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$300,000 Earned in One Year by Homeless Resident Operated Businesses

Linda Larson Schlitz has been a counselor for 30 years and was the Co-Founder of a non-profit organization that was designed to help homeless veterans and others with substance abuse and mental illnesses.

The four bedroom adult family care home in Wausau Wisconsin was duplicated and eventually had a 46 bed Education and Rehabilitation Program that generated over $300,000 in one year.

Was it a lightbulb moment or gradual moment to start Faucet of Hope?

Faucet of HOPE was born out of my journey as a founder and CEO of a non profit organization we called Randlin Adult Family Care Homes Inc. that provided housing and an education and training program for homeless veterans, ex-offenders and others with substance abuse issues and mental illnesses. We started with one 4 bedroom home and grew to 46 beds and five businesses that brought in over $300,000 in one year alone, being operated by the students in the program and other community members.

How did you get your first three customers?

Our first “customers” were our residents that were referred and funded by the county’s inpatient substance abuse treatment center in our community. When we realized that our residents couldn’t find jobs and were bored, we developed an education and training program and our first three customers in our first business were community members seeking help mowing the lawn in 2009.

How did you validate the idea?

Within the first couple of weeks of starting the organization all of our beds were filled with residents who were coming out of treatment and would have otherwise been homeless. That has continued now for the last 18 years. We validated the idea of developing an entrepreneurial training program when the community got 100% behind the organization by donating to the company for our services, donating and buying from our thrift stores, hiring our small engine repair experts and frequenting the Hot Diggity Dog food stand.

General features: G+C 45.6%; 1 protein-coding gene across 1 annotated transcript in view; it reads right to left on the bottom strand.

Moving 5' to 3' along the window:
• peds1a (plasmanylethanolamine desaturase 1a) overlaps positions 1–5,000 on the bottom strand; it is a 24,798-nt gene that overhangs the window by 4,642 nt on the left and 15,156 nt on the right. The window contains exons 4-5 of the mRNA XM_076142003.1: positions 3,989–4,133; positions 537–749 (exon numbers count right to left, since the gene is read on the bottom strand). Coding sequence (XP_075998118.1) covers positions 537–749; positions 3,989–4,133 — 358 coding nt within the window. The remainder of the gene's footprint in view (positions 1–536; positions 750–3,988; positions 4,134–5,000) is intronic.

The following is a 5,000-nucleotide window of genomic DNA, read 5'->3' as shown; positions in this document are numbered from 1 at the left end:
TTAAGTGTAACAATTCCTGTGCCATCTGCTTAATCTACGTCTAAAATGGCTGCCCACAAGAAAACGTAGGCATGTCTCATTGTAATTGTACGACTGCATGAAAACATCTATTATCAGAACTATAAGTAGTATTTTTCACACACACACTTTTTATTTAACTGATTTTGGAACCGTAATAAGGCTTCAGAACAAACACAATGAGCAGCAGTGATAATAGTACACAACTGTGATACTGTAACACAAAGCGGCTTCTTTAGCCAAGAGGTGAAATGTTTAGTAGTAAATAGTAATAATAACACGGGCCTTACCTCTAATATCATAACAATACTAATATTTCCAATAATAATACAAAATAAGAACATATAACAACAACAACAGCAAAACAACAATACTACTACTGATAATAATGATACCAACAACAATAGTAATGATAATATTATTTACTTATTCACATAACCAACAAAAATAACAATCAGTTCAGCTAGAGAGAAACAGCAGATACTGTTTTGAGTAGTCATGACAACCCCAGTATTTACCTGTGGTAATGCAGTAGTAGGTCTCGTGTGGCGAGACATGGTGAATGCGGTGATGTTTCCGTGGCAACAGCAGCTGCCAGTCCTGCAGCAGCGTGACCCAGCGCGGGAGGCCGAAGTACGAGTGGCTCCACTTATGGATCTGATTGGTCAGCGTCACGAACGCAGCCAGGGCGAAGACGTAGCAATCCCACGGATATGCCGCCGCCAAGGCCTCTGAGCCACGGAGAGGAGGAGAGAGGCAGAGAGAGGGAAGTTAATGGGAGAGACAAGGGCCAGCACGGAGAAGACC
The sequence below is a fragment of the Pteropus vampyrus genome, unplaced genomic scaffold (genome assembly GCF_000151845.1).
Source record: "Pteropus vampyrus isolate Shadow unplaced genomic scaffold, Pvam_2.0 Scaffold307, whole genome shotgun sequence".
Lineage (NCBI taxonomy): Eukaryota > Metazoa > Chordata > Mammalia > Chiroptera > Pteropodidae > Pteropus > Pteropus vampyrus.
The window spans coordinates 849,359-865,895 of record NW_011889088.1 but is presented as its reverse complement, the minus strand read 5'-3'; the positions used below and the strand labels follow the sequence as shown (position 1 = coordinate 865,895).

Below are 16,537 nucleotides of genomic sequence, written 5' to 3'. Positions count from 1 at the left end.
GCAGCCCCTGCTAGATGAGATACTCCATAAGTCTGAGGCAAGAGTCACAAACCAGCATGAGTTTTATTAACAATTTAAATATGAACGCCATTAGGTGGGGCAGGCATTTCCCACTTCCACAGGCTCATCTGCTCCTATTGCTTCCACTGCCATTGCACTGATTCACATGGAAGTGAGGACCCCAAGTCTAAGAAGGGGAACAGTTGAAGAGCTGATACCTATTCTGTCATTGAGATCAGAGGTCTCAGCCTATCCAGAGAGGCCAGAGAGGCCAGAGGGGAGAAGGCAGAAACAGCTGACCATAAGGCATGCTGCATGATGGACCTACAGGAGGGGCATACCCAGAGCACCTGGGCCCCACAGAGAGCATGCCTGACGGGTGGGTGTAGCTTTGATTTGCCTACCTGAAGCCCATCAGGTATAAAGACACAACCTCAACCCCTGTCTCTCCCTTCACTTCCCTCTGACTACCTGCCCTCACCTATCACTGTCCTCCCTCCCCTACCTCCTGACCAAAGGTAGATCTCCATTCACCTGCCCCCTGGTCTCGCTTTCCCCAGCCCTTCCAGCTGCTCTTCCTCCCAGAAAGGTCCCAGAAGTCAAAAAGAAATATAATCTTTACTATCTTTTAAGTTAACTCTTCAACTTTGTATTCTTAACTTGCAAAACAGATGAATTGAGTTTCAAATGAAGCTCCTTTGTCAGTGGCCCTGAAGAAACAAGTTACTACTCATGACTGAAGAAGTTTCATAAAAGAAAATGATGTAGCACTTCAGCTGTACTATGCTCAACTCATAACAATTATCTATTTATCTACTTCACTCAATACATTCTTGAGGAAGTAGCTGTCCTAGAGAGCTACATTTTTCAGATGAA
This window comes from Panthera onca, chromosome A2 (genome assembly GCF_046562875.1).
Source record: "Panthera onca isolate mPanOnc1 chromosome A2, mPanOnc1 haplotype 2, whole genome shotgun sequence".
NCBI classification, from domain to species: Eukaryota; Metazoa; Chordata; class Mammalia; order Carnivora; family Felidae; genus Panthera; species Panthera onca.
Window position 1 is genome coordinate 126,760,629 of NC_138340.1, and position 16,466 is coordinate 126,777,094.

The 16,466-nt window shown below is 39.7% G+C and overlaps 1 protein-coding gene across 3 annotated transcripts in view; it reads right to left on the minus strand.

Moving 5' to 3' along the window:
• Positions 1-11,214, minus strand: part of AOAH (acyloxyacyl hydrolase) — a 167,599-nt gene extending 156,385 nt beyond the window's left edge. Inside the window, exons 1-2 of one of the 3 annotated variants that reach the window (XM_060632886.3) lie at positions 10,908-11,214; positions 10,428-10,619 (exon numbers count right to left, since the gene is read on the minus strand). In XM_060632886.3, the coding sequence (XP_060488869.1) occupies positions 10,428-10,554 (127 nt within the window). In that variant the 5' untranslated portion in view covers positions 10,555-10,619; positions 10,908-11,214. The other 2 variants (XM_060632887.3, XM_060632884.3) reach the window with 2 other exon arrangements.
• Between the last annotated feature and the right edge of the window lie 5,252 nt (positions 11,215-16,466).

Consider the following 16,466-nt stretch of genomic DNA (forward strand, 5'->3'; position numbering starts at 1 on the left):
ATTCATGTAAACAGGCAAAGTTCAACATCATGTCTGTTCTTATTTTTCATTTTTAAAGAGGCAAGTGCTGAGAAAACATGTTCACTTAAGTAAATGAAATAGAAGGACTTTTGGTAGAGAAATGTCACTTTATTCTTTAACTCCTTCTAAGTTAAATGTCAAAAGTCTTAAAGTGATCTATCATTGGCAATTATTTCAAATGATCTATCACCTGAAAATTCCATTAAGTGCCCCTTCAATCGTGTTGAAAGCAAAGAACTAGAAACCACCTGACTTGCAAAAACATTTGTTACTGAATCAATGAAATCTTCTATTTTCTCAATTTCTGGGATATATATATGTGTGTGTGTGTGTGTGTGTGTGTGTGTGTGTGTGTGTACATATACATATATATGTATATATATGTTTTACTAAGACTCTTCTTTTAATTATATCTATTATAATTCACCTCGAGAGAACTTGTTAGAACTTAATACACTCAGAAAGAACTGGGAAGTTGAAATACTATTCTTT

Did you have any experience/expertise in the area?

My husband had worked with the handicapped for many years, first in a facility and later in group homes. I have always been about helping people discover their God given talent and helping them get paid to do it. I am also a problem solver and with my experience as the Director of K-12 Guidance and Counseling and School to Work Transition and then 15 years as the Career Counselor, I understood curriculum development and assessment. I had also started another non-profit years prior that helped those facing unplanned pregnancies and dealing with post abortion and adoption options grief. Our greatest asset, however, was that we were both recovering alcoholics/drug addicts ourselves so we understood their pain. As a counselor, I knew that they had much more potential than what they were living and we wanted to be a “faucet of HOPE to them.”

Have you raised any money? How much?

Initially we received $1200 per person per month to provide 24 hour supervision and room and board . We also began fundraising and by the end of our first year we had generated over $30,000. In 2010 we generated over $300.000 through the Reintegration and Assistance Education and Training Program in one year. In 2014 my husband and I retired from the non-profit and we continue to operate the initial home we started and I am preparing to launch the Gallery of HOPE creative arts online store to give marginalized people and undiscovered artists the opportunity to sell their goods and services online.